The recent legalisation of cannabis by the Constitutional Court has sparked conversation of a policy to regulate all drug use in South Africa.

During the South African Drug Policy Week held in Woodstock this week, delegates from the Global Commission on Drug Policy moved conversation towards ending the prohibition of drugs and focusing on regulating them instead.

The commission expressed that current methods and policies are inefficient, costly and harmful, leading to militarisation, mass incarceration, forced treatment, and broken families and communities – most importantly, they also result in loss of human dignity and lives.

Attendees at the South African Drug Policy Week examine the impact of drug policy and the effective approach of addressing drug use in communities.

Delegates are calling for an evidence-based, and human-rights-informed, public health policy, focused on the reduction of harm and protection of drug users.

The Global Commission on Drug Policy, responded to a Global Call to Action on the World Drug Problem in a recent statement.

Attempts to eradicate drug supply and use through prohibition-based repressive measures against people who use drugs have proved expensive and counter-productive for more than 50 years, says the Global Commission on Drug Policy.

“Just as we regulate everything, every substance and every behaviour that is of potential risk. We do not prohibit alcohol, tobacco, food preservatives, driving cars. We regulate what is risky and this is the government’s responsibility,” said Michel Kazatchkine, commissioner of the Global Commission on Drug Policy.

Last week, a new report was launched by Global Commission on Drug Policy titled, Regulation: the responsible control of drugs, in Mexico City and New York, which addresses the reality that more than 250-million people around the world consume prohibited drugs.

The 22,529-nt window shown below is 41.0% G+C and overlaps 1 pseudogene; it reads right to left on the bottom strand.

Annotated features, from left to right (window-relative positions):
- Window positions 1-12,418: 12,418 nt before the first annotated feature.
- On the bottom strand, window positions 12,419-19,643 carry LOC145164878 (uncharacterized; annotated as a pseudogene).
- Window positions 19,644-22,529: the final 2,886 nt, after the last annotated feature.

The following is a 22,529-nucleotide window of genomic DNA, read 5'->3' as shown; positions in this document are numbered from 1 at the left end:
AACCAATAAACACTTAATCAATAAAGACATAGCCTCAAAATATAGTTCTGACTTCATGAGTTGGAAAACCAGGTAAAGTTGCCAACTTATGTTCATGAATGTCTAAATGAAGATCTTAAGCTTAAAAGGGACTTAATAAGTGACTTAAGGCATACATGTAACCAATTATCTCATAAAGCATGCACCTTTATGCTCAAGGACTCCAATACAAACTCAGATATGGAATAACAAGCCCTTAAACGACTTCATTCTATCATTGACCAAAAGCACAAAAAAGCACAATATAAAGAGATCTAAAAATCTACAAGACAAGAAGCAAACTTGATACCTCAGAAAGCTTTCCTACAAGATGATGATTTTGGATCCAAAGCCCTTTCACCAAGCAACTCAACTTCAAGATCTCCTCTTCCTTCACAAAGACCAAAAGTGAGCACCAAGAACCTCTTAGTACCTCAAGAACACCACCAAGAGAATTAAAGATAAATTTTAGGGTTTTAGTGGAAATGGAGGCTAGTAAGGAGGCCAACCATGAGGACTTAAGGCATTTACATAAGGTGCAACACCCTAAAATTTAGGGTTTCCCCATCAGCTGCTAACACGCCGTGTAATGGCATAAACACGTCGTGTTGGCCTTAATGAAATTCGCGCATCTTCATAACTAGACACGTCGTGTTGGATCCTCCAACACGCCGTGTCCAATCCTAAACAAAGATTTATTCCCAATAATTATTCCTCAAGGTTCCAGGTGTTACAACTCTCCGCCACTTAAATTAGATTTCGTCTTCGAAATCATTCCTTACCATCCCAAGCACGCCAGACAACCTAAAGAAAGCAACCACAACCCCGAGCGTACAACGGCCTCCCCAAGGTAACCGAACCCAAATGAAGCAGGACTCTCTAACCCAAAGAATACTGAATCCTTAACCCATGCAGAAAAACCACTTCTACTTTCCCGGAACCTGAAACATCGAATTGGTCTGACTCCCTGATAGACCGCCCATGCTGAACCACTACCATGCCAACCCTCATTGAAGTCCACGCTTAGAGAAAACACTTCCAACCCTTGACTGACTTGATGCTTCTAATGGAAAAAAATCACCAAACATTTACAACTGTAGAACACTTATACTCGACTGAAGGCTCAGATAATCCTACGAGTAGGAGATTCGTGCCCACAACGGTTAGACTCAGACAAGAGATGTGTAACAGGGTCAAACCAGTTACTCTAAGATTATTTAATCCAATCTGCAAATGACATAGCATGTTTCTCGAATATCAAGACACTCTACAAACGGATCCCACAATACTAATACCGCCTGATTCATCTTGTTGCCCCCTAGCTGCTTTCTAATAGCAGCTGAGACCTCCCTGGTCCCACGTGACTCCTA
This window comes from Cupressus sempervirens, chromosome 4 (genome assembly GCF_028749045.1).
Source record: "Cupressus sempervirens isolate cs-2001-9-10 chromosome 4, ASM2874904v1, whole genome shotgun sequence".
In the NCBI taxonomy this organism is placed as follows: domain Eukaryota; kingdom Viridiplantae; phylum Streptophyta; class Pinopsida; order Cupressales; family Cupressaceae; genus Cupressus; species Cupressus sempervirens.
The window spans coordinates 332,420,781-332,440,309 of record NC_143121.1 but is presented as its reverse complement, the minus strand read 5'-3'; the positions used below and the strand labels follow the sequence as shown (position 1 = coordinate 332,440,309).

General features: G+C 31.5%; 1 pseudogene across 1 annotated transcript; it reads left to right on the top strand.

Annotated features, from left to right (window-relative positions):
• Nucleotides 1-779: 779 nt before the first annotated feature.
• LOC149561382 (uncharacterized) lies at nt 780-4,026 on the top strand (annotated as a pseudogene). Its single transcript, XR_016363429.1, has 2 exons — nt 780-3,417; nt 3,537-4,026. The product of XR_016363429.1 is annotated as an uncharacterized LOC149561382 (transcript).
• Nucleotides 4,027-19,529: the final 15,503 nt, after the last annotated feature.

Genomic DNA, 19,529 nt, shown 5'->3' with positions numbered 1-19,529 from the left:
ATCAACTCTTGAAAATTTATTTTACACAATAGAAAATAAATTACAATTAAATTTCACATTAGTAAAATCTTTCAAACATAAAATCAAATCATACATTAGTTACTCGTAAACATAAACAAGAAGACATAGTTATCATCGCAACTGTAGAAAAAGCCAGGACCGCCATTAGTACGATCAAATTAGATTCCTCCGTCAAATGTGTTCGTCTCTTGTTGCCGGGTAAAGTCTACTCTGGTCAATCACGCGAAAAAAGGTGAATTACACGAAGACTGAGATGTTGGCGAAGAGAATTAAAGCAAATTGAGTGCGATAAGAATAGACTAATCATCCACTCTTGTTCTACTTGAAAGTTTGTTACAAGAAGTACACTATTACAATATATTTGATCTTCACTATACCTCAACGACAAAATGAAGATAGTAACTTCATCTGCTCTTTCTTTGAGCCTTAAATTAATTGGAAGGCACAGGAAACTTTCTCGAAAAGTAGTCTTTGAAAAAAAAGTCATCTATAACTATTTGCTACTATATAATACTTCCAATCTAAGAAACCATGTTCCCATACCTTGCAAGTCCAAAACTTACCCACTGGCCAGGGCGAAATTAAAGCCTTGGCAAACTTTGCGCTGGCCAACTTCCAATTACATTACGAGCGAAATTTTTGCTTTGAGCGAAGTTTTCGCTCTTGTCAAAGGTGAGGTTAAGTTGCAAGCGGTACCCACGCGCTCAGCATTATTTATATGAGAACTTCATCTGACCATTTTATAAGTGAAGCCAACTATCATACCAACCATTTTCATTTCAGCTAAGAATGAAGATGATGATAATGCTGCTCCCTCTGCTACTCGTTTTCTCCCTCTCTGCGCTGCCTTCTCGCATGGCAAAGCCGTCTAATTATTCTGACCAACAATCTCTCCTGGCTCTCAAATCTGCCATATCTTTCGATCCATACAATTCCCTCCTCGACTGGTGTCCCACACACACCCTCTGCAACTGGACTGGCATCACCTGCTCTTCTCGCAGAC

The report examines how governments can move to regulate drugs as the realistic and responsible alternative to prohibition. Rather than continuing failed strategies of the past, the Global Commission is proposing ways forward that can help deliver on the shared United Nations goals of peace, development, and human rights for all.

“Accepting this reality and putting in place an effective regulatory strategy to manage it, is part of a responsible, evidence-based approach that deals with the world as it is, in contrast with ideologically driven and ultimately counterproductive attempts to create a ‘drug-free world’,” said the statement.

Shaun Shelly, founder of the South African Drug Policy Week, said they are finding new approaches and paths towards effective drug policy and interventions that focus not only on the individual, but also the context and the systemic drivers that make the use of drugs more harmful than it need be.

A few tweets following the conference:

Picture: Unsplash

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